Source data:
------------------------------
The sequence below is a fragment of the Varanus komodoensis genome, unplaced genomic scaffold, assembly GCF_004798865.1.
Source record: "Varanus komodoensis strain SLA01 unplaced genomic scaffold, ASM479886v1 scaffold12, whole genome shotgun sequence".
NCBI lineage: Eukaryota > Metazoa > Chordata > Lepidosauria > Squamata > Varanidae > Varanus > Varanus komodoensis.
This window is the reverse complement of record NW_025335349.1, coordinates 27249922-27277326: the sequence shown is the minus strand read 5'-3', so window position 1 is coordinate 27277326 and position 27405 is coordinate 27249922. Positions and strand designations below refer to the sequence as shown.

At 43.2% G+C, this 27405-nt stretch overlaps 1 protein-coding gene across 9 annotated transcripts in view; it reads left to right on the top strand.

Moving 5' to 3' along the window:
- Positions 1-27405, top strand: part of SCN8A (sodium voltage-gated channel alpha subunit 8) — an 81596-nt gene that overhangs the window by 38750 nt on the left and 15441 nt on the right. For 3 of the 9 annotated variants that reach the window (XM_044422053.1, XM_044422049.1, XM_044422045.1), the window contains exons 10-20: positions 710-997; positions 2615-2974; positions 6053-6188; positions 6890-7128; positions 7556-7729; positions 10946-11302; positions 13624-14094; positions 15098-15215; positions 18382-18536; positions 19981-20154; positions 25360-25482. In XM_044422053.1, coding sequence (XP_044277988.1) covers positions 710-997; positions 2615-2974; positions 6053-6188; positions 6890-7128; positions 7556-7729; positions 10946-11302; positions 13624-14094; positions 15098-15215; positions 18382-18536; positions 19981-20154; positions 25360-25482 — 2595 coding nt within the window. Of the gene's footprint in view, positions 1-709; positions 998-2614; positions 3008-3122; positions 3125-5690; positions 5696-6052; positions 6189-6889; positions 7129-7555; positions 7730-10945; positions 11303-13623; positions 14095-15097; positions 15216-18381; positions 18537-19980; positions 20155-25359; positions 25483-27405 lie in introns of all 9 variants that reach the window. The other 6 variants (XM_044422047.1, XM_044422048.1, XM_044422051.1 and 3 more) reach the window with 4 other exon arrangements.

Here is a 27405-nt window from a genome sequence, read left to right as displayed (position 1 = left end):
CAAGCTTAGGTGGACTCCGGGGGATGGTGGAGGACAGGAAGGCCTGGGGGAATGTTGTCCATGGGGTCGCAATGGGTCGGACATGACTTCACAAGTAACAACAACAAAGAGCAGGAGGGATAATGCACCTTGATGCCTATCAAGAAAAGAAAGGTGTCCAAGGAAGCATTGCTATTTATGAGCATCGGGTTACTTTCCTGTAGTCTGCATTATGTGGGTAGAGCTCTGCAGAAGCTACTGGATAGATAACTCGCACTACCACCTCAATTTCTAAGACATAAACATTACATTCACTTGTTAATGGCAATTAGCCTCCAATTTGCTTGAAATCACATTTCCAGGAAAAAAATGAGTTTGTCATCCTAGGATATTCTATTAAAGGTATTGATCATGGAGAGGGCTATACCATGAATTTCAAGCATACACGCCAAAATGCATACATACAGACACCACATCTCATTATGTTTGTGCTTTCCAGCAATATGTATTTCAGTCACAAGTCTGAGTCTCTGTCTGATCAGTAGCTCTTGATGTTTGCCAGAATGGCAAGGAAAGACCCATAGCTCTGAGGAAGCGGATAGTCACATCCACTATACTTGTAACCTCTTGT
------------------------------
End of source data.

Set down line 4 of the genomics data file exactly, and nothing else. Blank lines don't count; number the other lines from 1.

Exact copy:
This window is the reverse complement of record NW_025335349.1, coordinates 27249922-27277326: the sequence shown is the minus strand read 5'-3', so window position 1 is coordinate 27277326 and position 27405 is coordinate 27249922. Positions and strand designations below refer to the sequence as shown.